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Easter Eggs and the Easter Bunny What they Mean

Easter

The Easter Bunny, painted Easter eggs, both centuries old traditions, but what do they really represent?

This Easter weekend, Knoxweb would like to take a moment to celebrate the true meaning of the holiday, the resurrection of Jesus Christ after the crucifixion on Good Friday.

He is Risen

When Jesus died on the cross, he rose again on Easter Sunday, three days later. Those three days are referred to as the Easter Triduum.

Why is Easter on a different Day every Year?

The oldest and certainly the most important festival for the Christian Church, Easter falls on the first Sunday just after the first full moon after the Northern Spring Equinox between March 21 and April 25.

Easter Eggs

Today people all over the world celebrate the resurrection of Jesus Christ with baskets filled with chocolate eggs delivered by the Easter Bunny. But why do people hide and hunt for eggs?

Even before Christianity, eggs were seen as the first signs of spring. Spring is the celebration of rebirth after the dark harsh winters.

Colored Eggs

Everyone loves to color Easter eggs. But why? A symbol from the Mesopotamian times the Christian community, which is in the area of Kuwait, Syria and Iraq would stain the eggs red symbolizing the blood of Christ. During Easter, the eggs would be cracked open against each other leaving empty shells, thus symbolizing the tomb of Jesus Christ. The tradition is alive today with the egg symbolizing the rock rolling away from the tomb of Jesus.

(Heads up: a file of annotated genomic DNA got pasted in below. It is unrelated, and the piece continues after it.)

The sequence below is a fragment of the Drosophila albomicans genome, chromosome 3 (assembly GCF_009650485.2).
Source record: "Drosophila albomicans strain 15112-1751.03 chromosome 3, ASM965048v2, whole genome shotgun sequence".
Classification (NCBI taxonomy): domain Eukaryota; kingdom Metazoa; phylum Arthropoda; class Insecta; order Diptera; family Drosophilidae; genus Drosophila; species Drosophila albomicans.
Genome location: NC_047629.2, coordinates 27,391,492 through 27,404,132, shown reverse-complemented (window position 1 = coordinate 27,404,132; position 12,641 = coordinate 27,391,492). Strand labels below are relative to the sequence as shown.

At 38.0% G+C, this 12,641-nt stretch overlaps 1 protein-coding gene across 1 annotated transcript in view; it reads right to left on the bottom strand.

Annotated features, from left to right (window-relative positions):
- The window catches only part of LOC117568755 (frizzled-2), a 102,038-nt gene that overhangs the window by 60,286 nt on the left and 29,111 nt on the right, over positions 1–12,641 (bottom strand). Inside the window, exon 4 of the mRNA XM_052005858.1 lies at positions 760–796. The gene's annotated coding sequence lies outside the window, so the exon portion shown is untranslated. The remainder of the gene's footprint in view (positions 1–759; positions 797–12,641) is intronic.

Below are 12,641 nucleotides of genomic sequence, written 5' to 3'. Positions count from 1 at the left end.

Elaborate Masterpieces

Over the centuries, Easter egg designers and jewelers started creating beautifully decorated eggs. These elaborate creations, known as Faberge eggs, are priceless today.

Chocolate Eggs

Introduced in the 19th century and originating in Germany and France, chocolate eggs are fairly new. Thanks to the sophisticated chocolate production during the time, chocolate eggs became marketable during Easter, just like Christmas.

The Rabbit and the Hare

Rabbits have been a symbol of spring for centuries. According to historians, the people of the time believed that the Goddess of Spring, Eostre, had a partner that was a hare. The hare symbolizes rebirth and fertility. Christians later changed the hare to what is the symbol of Easter today, the Easter Bunny.

The Easter Bunny

The Easter Bunny became a household name in the 19th century and became a symbol of new birth as rabbits have many litters with lots of babies, called kittens. According to legend, the Easter bunny lays and then decorates the eggs before hiding them representing rebirth.

Before you take a bite of that chocolate egg, take a moment and remember the true meaning of one the oldest religious Christian holiday in the world. Happy Easter from Knoxweb.